Advertising actually would widen the gap between big and small PTV stations because the vast majority of ad revenue would go to the major markets. Advertising also would cause a migration of revenue from national underwriting, which benefits all stations through reduced programming costs, to local spots in larger markets (this is already happening to an extent right now).
Public television stations would become like commercial independent stations. In small markets, there are few independent stations, although network affiliates can survive. Affiliates get network subsidies for some of their basic operating costs. These subsidies allow them to chase after the local advertising accounts that make them profitable. Public TV stations in small markets would be like independent stations without any outside subsidy and would struggle even harder to keep their heads above water.
Argument #6: "Public TV has an audience that advertisers would pay a premium to reach."
Advertisers generally covet younger viewers. It seems unlikely that they would pay a premium for the public TV audience, which skews older. As an example, the local advertising on Sunday morning public affairs programs on the commercial networks--whose audience demographics are similar to those of many public TV programs--don't sell at a premium. In fact, they can be picked up at bargain rates in the Springfield market. Inevitably, to garner premium rates, we'd have to search out younger consumers.
Argument #7: "Let's just give underwriters what they want — commercials."
While underwriters will fight to get as much value as they can from their credits, many local and national underwriters would have little interest in a commercial public TV. At WGBY, three of our largest underwriters don't advertise in the local media. They underwrite programming on WGBY for their employees and to signal to the community their interest in the quality of life. Such companies wouldn't advertise on a commercial WGBY, and we'd have to make up the losses with many smaller accounts, which have higher costs of sales and administration.
Argument #8: "The TCAF experiment in the early 1980s proved that advertising won't affect membership."
The only thing the "experiment" conducted by the Temporary Commission on Alternative Financing (TCAF) concluded was that advertising would not be a viable financing mechanism for public broadcasting. One station of the original 12 dropped out because it was nearly bankrupt. Aside from testing whether revenues increased or decreased, there was no benchmarking and little thought given to what would constitute success or failure. In fact, membership revenues for participating stations did increase, but because membership revenues were skyrocketing at nearly all stations, this doesn't prove much. Further, it's a matter of speculation how well contributors will respond over the long-term to direct mail and pledge drives when they are bombarded by commercials like those on every other channel.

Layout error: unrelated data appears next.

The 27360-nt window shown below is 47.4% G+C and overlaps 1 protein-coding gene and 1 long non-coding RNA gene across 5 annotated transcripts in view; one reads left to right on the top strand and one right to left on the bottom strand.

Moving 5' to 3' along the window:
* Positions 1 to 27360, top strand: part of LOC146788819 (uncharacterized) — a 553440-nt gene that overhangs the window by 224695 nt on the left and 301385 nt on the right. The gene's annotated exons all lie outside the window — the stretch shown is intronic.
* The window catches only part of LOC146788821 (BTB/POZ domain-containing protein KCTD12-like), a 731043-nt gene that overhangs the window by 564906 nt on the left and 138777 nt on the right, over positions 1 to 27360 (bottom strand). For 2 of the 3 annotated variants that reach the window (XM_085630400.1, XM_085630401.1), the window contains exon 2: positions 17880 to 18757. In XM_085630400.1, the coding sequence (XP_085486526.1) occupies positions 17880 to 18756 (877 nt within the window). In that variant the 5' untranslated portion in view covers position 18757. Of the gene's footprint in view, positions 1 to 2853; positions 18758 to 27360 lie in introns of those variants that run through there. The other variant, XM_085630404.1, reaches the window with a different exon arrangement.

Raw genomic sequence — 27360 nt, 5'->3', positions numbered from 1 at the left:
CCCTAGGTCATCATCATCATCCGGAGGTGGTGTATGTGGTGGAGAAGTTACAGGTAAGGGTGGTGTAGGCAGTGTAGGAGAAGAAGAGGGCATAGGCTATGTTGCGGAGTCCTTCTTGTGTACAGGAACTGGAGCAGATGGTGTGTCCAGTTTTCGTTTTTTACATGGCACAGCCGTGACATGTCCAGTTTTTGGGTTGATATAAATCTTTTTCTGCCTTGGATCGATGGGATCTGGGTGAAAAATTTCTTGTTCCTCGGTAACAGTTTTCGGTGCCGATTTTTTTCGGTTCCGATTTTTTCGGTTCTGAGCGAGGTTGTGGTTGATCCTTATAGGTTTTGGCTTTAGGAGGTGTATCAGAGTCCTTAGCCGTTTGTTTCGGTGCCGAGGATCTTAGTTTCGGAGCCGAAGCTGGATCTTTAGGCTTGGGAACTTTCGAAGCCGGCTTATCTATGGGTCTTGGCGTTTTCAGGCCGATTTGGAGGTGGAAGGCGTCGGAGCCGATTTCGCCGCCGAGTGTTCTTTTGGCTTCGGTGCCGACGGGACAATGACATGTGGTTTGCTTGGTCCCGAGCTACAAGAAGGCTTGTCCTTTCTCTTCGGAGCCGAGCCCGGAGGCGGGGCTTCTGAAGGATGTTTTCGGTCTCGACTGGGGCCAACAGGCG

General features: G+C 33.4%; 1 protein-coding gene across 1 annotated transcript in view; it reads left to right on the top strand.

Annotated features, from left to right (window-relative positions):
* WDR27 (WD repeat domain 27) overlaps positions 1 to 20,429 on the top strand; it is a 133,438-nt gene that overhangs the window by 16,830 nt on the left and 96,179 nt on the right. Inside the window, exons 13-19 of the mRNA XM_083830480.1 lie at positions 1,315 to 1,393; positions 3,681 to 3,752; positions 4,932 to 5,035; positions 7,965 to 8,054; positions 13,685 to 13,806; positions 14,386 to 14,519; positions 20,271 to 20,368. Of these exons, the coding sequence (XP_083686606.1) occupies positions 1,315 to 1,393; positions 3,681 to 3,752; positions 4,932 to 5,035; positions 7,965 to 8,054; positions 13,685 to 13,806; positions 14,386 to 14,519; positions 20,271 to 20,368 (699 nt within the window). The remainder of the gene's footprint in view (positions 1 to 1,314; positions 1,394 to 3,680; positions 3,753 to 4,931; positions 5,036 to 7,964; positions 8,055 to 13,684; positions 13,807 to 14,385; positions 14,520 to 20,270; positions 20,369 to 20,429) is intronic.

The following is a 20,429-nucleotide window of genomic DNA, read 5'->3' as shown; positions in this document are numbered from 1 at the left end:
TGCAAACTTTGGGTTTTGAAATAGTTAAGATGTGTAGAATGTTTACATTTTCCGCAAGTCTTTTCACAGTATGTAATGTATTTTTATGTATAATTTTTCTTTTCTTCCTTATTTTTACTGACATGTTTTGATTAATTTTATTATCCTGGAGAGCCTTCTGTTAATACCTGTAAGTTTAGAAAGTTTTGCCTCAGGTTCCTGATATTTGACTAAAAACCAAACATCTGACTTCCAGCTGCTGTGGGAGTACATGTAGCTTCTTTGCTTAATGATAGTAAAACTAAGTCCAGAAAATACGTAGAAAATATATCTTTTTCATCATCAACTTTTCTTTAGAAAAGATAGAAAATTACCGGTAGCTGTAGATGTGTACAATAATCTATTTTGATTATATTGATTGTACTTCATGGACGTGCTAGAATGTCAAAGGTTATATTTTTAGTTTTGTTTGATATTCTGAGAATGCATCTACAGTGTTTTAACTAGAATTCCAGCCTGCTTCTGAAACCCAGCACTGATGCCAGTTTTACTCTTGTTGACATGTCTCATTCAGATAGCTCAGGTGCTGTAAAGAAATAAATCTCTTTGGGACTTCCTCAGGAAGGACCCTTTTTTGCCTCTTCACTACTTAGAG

Argument #9: "Advertising will make public television freer from funding pressures on editorial decisions."
Public television's funding base is the most diverse of any media outlet in the United States. The diversity of these funding sources allows us to withstand unwelcome intrusions in our editorial decision-making. Relying on advertising would be likely to make us more, not less, susceptible to editorial interference. In recent years, Madison Avenue has taken an even stronger role in program development, and many advertising agencies are encouraging their clients to take even more control. If the commercial networks can't withstand this meddling, how would we?
Argument #10: "We can maintain favorable union and copyright arrangements that will keep down our costs of programming."
Compared to commercial television, we save considerably in the costs of stock footage, music and visuals, thanks to agreements with the national guilds of creative artists. For a recent local production, WGBY purchased the right to use footage from the Baseball Hall of Fame for about $500. Our local ABC affiliate was interested in running our program, but we discovered that commercial rights for the small amount of footage would cost at least 10 times as much. Musicians, performers and image owners give us a good deal because commerce isn't our goal. Why wouldn't they want their fare share from a commercially supported public television?
Think about this: no past programming could be aired again unless we cleared rights from hundreds of different rights holders. What a nightmare.
Testing the concept of advertising for public broadcasting is like purposely cultivating a choking vine in your backyard garden. It will quickly become established, drive out more beneficial sources of funding and drive us into the business of delivering eyeballs to advertisers.
If we must explore new avenues for public broadcasting, I look forward to the journey. But before we leave, let's make sure we have a map to tell us our destination down the road, and let's not begin the trip with a flat tire.
Web page posted June 17, 1995